Also in openDemocracy on the internet, privacy and education:
James Crabtree, "The Internet is bad for democracy" (5 December 2002)
Bill Thompson, "The Democratic Republic of Cyberspace?" (13 September 2005)
Mark Vernon, "Social networks: after privacy, beyond friendship" (24 October 2007)
Mark Vernon, "The politics of friendship" (29 December 2006)
Tony Curzon Price, "Das Google Problem: is the invisible mouse benevolent?" (19 April 2007)
Susan Bassnett, "What is education for?" (29 October 2007)
The now routine references to pupils and students as "consumers of education" highlight what underlies the effort to get every family in England online: that is, a model of the way that new products spread through society, used for decades by marketers in their quest for customers, and increasingly taken up by policy-makers. Everett M Rogers's "diffusion of innovations" curve plots the take-up of a product over time, mapping consumers into five categories, according to the stage at which they buy in. These range from "innovators" (who make up 2.5% of the overall market) and "early adopters" (13.5%), through the "early / late majorities" (34% each), to the 16% of "laggards" at the back.

The model - first developed by researchers who wanted to know why some farmers were slower than others to adopt agribusiness practices - wears its value judgements on its sleeve (who would prefer to be labelled a laggard than an innovator?) The basic assumption is that the product or technology in question is an uncontested good; that everyone ought to have it; and that its universal spread is only a matter of time.

In the case of a business promoting its product in the marketplace where "customer choice" is meaningful and not just another mantra, this leaves a space for free decision (Coca-Cola may believe that it is "the real thing", but, if I disagree, it cannot force its authenticity upon me). But governments - even ones claiming democratic authority - are not subject to constant competition; they are granted a temporary monopoly on power, and, where persuasion fails, they may resort to compulsion. This makes it important - in this area as in others - for citizens to demand that politicians' power is both limited and accountable. There are few things which are so overwhelmingly good that everyone should be forced to adopt them; and, to put the same point from a different angle, people often turn out to have surprisingly good reasons for refusing an innovation that others have decided is without drawbacks.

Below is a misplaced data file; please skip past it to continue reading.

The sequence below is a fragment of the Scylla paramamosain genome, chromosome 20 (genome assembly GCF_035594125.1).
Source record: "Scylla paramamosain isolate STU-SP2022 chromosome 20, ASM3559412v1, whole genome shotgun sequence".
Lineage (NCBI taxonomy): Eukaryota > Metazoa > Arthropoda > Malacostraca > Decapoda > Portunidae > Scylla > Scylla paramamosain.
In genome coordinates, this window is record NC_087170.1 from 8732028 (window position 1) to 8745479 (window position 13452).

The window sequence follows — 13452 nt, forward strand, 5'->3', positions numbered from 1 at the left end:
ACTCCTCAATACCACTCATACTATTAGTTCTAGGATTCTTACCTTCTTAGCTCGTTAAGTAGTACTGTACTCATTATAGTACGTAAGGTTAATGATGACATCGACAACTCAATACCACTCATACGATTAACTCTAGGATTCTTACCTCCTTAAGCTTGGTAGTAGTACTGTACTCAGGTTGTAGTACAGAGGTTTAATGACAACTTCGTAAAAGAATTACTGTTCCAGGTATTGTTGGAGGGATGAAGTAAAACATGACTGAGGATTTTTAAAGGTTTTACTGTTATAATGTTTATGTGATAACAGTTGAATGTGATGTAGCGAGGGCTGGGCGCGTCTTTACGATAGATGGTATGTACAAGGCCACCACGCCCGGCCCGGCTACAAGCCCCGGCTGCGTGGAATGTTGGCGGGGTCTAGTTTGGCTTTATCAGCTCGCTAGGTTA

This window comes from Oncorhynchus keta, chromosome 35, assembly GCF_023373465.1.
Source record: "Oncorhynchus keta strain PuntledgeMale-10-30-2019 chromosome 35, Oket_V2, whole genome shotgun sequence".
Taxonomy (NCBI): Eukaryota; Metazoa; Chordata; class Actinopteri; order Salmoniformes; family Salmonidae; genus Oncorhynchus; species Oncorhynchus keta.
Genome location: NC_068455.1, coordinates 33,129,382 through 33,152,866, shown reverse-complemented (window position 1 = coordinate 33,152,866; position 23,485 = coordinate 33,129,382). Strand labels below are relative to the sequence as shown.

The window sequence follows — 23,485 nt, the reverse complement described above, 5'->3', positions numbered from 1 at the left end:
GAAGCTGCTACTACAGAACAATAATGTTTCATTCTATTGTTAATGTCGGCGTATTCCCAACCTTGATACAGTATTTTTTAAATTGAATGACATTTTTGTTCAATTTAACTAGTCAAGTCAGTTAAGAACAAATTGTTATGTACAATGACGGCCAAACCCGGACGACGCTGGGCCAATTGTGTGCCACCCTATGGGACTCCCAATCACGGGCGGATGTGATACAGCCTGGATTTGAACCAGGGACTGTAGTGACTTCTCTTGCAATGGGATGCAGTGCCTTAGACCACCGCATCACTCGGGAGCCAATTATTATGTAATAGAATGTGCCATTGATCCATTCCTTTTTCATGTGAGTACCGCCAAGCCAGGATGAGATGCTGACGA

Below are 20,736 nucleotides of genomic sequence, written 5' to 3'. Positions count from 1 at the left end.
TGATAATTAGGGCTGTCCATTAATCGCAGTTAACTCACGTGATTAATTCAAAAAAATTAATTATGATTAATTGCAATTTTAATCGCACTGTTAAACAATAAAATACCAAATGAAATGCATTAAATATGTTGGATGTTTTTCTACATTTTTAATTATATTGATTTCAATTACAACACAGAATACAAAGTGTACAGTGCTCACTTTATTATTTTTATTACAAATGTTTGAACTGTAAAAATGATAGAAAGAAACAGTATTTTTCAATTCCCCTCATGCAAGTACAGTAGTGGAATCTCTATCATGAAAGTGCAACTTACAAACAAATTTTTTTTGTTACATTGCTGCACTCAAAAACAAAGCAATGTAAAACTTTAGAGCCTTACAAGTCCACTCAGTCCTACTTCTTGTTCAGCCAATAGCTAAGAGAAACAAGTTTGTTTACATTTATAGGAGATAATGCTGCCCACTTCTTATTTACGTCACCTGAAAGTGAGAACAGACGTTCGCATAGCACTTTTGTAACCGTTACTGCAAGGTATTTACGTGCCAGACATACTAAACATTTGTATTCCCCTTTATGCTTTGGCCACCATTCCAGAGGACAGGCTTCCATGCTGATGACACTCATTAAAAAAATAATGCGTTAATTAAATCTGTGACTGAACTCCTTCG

Some years ago, in a café in Bratislava, I heard a story which illustrates this. In the mountains of central Slovakia, there is a valley which was the last place in the country to remain unconnected to the national grid. Now, mains electricity is just the kind of innovation which people often see as an uncontested good - and, sure enough, in the absence of power lines, the valley's population dwindled. This continued through the 1970s and 1980s, until many of the remote farms stood empty, and only the elderly remained. But, at that point, something happened. In the years after the "velvet revolution" of November 1989, which ended communist rule in Czechoslovakia, some young people in Bratislava heard about the valley. Faced with the prospect of raising families in the grim tower-blocks of Slovakia's capital, they chose instead to move out there and start renovating the abandoned farmhouses. In the years that followed, new settlers continued to arrive and the valley has slowly revived, while remaining off the grid.

There is no easy way to measure the value of growing up with mains electricity against the value of growing up with a grassy hillside on your doorstep. The two need not be mutually incompatible, but if people find themselves with a choice between them, it is hard to see why their decision should be prescribed by the state. With most "goods" in which governments deal, there are likely to be legitimate grounds for non-adoption. So, is broadband really an exception?

For most people raised in the rich countries of the industrial west and schooled in the pre-internet era, television was the significant educational technology of its day. Yet to compare what is accessed online today to the TV schedules of that generation is to question whether the proportion of educational material has gone up (leaving aside the amount, which in this as in other areas has increased almost uncountably). By the 1980s, when I started school in England, only the most sluggish of laggards were without a TV. In fact, I had barely met anyone from a television-free household until I arrived at university. Yet, among my contemporaries there, not only did this group seem over-represented, its members also took a disproportionate share of academic honours. Whatever else it had done, lack of television access did not seem to have disadvantaged their education.